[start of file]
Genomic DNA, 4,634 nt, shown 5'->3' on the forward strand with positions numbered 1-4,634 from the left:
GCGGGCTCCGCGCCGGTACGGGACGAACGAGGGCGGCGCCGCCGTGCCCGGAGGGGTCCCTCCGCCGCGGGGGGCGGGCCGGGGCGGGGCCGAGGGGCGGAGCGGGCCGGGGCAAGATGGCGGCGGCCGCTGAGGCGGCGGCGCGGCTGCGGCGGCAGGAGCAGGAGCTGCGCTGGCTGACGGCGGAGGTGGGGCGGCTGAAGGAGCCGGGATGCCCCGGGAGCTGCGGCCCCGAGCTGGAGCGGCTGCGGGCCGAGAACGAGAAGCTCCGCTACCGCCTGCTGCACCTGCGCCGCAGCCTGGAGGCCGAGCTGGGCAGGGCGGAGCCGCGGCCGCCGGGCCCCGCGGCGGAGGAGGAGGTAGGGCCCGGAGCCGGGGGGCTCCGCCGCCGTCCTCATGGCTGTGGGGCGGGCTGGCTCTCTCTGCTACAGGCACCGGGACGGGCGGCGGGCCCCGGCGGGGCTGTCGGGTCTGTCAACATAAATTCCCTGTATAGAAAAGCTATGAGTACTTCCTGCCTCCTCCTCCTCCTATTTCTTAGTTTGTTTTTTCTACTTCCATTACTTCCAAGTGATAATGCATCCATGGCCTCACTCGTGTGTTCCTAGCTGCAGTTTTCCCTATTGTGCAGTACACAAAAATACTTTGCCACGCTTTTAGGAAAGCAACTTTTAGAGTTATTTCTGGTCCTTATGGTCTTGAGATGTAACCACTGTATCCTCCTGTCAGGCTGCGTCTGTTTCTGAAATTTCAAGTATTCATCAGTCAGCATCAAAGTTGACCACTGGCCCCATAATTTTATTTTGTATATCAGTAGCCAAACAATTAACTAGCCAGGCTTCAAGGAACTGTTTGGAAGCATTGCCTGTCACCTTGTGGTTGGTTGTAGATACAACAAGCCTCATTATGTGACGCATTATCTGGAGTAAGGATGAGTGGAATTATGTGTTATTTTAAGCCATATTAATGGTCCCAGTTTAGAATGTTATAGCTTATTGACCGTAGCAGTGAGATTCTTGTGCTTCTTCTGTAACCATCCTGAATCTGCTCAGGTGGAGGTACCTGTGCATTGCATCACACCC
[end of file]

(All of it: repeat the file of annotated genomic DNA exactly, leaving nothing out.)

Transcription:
Genomic DNA, 4,634 nt, shown 5'->3' on the forward strand with positions numbered 1-4,634 from the left:
GCGGGCTCCGCGCCGGTACGGGACGAACGAGGGCGGCGCCGCCGTGCCCGGAGGGGTCCCTCCGCCGCGGGGGGCGGGCCGGGGCGGGGCCGAGGGGCGGAGCGGGCCGGGGCAAGATGGCGGCGGCCGCTGAGGCGGCGGCGCGGCTGCGGCGGCAGGAGCAGGAGCTGCGCTGGCTGACGGCGGAGGTGGGGCGGCTGAAGGAGCCGGGATGCCCCGGGAGCTGCGGCCCCGAGCTGGAGCGGCTGCGGGCCGAGAACGAGAAGCTCCGCTACCGCCTGCTGCACCTGCGCCGCAGCCTGGAGGCCGAGCTGGGCAGGGCGGAGCCGCGGCCGCCGGGCCCCGCGGCGGAGGAGGAGGTAGGGCCCGGAGCCGGGGGGCTCCGCCGCCGTCCTCATGGCTGTGGGGCGGGCTGGCTCTCTCTGCTACAGGCACCGGGACGGGCGGCGGGCCCCGGCGGGGCTGTCGGGTCTGTCAACATAAATTCCCTGTATAGAAAAGCTATGAGTACTTCCTGCCTCCTCCTCCTCCTATTTCTTAGTTTGTTTTTTCTACTTCCATTACTTCCAAGTGATAATGCATCCATGGCCTCACTCGTGTGTTCCTAGCTGCAGTTTTCCCTATTGTGCAGTACACAAAAATACTTTGCCACGCTTTTAGGAAAGCAACTTTTAGAGTTATTTCTGGTCCTTATGGTCTTGAGATGTAACCACTGTATCCTCCTGTCAGGCTGCGTCTGTTTCTGAAATTTCAAGTATTCATCAGTCAGCATCAAAGTTGACCACTGGCCCCATAATTTTATTTTGTATATCAGTAGCCAAACAATTAACTAGCCAGGCTTCAAGGAACTGTTTGGAAGCATTGCCTGTCACCTTGTGGTTGGTTGTAGATACAACAAGCCTCATTATGTGACGCATTATCTGGAGTAAGGATGAGTGGAATTATGTGTTATTTTAAGCCATATTAATGGTCCCAGTTTAGAATGTTATAGCTTATTGACCGTAGCAGTGAGATTCTTGTGCTTCTTCTGTAACCATCCTGAATCTGCTCAGGTGGAGGTACCTGTGCATTGCATCACACCC